It might seem a paradox that some of the boldest, most ambitious architects often turn their attention to designing furniture and other small objects. Why did the likes of Mies van der Rohe, Eero Saarinen, Frank Lloyd Wright, and the Eamses, create furniture for the buildings they designed, or even the interiors of lesser structures, when they had no shortage of high-profile architectural commissions to work on?
We can think of at least two reasons.
1. An architect with a strong vision often likes to have a hand in everything, down to the bedsheets, in the spaces he or she designs. Sometimes other people's furniture just isn't good enough.
2. It's surprisingly challenging to design furniture, and good architects like challenges.
If you like this story, consider signing up for our email newsletters.
SHOW ME HOW
You have successfully signed up for your selected newsletter(s) - please keep an eye on your mailbox, we're movin' in!
"A chair is a very difficult object. A skyscraper is almost easier. That is why Chippendale is famous." --Mies van der Rohe, In Time magazine, February 18, 1957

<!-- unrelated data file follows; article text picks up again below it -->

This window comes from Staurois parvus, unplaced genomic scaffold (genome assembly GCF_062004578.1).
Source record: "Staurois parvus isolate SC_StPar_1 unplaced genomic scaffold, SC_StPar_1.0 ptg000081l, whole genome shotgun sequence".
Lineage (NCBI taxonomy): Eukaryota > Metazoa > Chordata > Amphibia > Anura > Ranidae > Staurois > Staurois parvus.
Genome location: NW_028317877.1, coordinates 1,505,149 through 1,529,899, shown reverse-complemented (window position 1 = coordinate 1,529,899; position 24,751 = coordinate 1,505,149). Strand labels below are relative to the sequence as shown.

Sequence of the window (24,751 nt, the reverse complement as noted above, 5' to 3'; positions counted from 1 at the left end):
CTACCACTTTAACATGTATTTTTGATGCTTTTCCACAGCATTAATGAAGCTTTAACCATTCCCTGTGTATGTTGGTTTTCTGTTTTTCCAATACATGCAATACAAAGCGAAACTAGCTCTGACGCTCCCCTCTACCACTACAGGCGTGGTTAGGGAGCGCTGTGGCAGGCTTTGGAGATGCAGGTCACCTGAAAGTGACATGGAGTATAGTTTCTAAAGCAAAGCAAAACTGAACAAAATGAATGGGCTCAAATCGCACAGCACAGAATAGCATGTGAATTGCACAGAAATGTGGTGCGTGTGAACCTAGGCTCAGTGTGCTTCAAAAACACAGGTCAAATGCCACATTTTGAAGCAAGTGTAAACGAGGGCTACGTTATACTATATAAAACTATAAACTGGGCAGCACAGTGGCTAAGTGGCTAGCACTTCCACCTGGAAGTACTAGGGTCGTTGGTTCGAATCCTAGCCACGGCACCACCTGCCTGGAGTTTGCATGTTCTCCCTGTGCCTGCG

But it's not just the midcentury crowd that moonlighted in interiors. Houston has been quick to recognize the work modern architects are doing to create the 21st century version of the Saarinen tulip table (above) or the Barcelona chair. Houston gallerist Barbara Davis first brought architect-designed modernist furniture to town in 2008 with her show "Imperative Design," which collected gorgeous furnishings and objects from the likes of Zaha Hadid and Lauren Rottet.
Now Peel Gallery, Davis' neighbor at 4411 Montrose, is mounting California Cool, a "small survey of California modernism" including furniture and jewelry by Marmol Radziner, architects of major repute for their desert dwellings and successful prefab operation. The show, which opens tonight (on view through March 18), also includes work from graphic designer and artist Geoff McFetridge and Adam Silverman, designer and potter for the Dwell Magazine favorites Heath Ceramics.
Visitors to "California Cool" will catch a glimpse of how some of the world's most dedicated modernists adorn their homes. But watch out--modern pottery or furniture can be a gateway drug, leading to the hard stuff, like this: